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Brown Study

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Member Since: Mar 11, 2004
Location: Winnipeg
Posts: 1,964
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These are just a curmudgeon's thoughts on what makes a good picture in general and for a beginner considering photography as an advanced hobby or as a career, together with the criticism that comes with it, and whether such citicism is prompted by you because you want to learn, or it's thrown in your face, without even a by-your-leave.

A good photo can be what people say is a good photo, whether it is or not, and as is the case with a lot of products, "good" can depend on name recognition. This, in turn, depends on promotion and self-promotion. P.T. Barnum's methods have worked well for Microsoft, for one. As most here would agree, a ton of MS's stuff is awful no matter how or how much MS flogs it. But self-promotion is for the good, too, and it starts at home with something perhaps as basic as a well-designed web page.

I know a photo editor who contends that Yousuf Karsh was successful more as a self-promoter than a photographer, that he was a windbag but only a run-of-the-mill "lensman," whose famous prints of famous people are littered with hot spots, among other failings. He points these out with ease, and there's no denying that if Karsh's name wasn't attached to those particular prints, they would not receive the recognition they do. These are not examples of knowing when to break the rules. They are simply bad. But he gets a free ride while you might not. (This epiphany for me hit when I had remarked, "Who do you think you are, Karsh?" He had answered, I hope not!")

I don't agree with everything he claims of Karsh. But how many people would be *gasp* critical *gasp* of the legendary Karsh, who helped immortalize the great and the rich and the famous for being famous?

A beginner whose faults are pointed out time and time again should remember that a pro photographer's bad pix (and especially if the critic is a photog) never see the light of day — if that photo editor's opinion of Karsh is discounted. Those pictures are destroyed, with even the memory that they once existed expunged. I'd love to see some of Ansel Adams' turkeys, and there'd be plenty.

Amnesia wasn't new to photography, and certainly not even to an artist's paintings (Turner's "pink steam" comes to mind.) And who would know if Michelangelo's David was his third attempt after he had sculpted Bill with two left feet, then Fred with a quartz carbuncle on the end of his nose? It's worth remembering the next time a picture of which you are proud is shot down by the critics. (The fly in the ointment, though, is that the critics might be right.)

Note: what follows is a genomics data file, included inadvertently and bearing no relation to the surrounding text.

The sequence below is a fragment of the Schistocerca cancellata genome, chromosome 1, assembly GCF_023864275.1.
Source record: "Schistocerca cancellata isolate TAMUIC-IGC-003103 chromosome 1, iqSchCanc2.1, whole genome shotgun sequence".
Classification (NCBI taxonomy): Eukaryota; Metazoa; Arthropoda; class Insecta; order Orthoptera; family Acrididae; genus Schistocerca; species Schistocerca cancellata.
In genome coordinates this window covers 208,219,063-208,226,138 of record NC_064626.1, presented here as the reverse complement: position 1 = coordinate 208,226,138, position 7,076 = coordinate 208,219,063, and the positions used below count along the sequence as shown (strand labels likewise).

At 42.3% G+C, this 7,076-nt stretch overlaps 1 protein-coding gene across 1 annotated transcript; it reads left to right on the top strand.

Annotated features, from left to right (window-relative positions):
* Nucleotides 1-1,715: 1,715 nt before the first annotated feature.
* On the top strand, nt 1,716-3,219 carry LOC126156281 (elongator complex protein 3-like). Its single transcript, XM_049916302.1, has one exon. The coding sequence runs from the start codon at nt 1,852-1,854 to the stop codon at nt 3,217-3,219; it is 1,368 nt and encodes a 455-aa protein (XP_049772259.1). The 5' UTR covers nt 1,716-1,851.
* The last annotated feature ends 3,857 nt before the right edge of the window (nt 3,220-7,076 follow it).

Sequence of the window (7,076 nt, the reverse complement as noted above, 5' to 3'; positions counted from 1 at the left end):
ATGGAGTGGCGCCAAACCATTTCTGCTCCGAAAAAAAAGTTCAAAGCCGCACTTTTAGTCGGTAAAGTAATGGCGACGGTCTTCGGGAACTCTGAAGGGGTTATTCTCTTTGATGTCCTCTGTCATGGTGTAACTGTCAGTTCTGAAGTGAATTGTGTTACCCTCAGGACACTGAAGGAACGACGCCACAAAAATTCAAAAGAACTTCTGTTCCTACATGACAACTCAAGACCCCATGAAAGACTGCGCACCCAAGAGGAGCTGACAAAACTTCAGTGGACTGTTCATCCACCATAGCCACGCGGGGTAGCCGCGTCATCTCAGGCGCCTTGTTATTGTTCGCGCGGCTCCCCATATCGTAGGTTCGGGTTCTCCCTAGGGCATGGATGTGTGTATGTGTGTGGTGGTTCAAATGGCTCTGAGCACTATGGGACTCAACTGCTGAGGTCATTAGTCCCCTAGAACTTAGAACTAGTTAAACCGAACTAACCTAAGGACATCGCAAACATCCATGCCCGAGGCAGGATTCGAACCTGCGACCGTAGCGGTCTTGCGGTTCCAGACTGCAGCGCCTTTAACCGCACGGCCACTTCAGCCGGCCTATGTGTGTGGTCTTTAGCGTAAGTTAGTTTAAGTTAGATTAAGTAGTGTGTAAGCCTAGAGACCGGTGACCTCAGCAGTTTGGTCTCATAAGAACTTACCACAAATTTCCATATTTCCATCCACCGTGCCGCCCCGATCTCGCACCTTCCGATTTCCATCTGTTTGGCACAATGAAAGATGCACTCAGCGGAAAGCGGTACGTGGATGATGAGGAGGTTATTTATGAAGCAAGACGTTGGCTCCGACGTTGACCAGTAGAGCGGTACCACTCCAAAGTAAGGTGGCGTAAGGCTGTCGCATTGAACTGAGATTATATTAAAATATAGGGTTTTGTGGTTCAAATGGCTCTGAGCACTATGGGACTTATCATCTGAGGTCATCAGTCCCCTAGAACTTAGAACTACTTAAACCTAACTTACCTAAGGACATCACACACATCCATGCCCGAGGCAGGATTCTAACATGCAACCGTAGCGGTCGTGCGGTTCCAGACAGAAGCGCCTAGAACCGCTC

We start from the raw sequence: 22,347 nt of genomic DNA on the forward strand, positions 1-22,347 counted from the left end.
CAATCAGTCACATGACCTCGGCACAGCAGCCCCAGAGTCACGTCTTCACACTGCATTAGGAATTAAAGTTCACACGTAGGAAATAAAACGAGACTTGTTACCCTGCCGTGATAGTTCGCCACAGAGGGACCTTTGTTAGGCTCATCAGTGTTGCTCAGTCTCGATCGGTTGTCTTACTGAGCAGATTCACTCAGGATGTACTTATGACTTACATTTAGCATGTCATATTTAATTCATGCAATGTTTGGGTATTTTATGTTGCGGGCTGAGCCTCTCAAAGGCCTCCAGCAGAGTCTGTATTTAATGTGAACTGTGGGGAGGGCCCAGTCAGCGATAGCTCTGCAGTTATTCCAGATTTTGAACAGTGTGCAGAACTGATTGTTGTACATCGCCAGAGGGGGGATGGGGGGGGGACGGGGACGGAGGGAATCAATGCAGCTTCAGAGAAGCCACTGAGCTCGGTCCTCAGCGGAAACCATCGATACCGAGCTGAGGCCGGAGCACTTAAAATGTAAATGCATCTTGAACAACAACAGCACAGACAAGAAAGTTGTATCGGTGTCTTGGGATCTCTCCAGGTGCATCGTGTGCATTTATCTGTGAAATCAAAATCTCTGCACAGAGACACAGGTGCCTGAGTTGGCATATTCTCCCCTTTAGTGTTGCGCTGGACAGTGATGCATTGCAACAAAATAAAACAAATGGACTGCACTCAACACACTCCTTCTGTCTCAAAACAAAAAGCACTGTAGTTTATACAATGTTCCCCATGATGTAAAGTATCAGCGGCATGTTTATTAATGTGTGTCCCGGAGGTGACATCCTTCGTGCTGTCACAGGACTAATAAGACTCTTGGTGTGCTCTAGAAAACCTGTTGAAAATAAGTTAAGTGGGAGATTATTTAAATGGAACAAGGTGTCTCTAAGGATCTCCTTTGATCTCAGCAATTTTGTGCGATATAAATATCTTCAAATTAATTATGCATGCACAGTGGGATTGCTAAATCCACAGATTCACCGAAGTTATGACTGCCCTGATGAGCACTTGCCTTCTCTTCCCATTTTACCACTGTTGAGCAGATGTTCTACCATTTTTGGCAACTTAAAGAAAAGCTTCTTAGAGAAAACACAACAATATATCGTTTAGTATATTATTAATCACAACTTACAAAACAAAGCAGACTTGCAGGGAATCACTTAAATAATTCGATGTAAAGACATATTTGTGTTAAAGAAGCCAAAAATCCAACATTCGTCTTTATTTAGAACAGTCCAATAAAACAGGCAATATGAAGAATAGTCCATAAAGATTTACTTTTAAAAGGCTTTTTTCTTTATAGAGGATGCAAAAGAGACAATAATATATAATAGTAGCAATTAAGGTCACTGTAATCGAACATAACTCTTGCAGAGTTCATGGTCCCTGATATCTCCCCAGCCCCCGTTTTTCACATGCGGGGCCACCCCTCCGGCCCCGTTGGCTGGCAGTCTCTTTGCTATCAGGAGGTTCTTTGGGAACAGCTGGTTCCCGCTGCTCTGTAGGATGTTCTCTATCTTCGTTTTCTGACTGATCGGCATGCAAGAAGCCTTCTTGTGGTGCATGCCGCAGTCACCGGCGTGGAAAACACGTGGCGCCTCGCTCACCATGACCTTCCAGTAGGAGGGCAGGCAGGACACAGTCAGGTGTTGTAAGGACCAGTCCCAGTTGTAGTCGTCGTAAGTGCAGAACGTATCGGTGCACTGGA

Fads that make a picture good or great play a role, too, as does the general philosophy or psychology of the times. And like everyone else, a critic is a prisoner of the times in which he or she lives, and a picture can't be deemed good without critics, paid or a member of the unwashed masses.

A "great" photograph that caught the critics' and the public's fancy 50 or 60 or more years ago might be laughable today — and may have been as laughable then had the photo existed in its own little bubble. But the circumstances — the politics and the reigning political correctness — that were part and parcel of the photograph obscured the reality, as they do now. They always will.

Consider the era of heroic, now-farcical poses of "heroes" struck for an admiring public or by the head of a household in a pic meant only for his family. Or pics of hale and hearty fatcats, each with a giant, steaming stogie, celebrating at a banquet their group's success at raising funds for the starving. Or a painstaking and expensive picture of John L. Sullivan, bare knuckles raised in front of a handlebar moustache — and standing in his underwear. And each print is proudly signed by the photog. It's easy to laugh (and I do), but wait 20 or 50 or 100 years, because whatever makes a photo good or great now, as then, can be as ephemeral as fashion.

None of this denies the foundations of good photography that are so well documented by the posters above and in another thread, and any aspiring photographer would be foolish to ignore them. I just wanted to mention all this about what might help or hinder making a photo good, and about photographs that might fall under a microscope, because I found it worth while to keep in mind. Someone else might, too.
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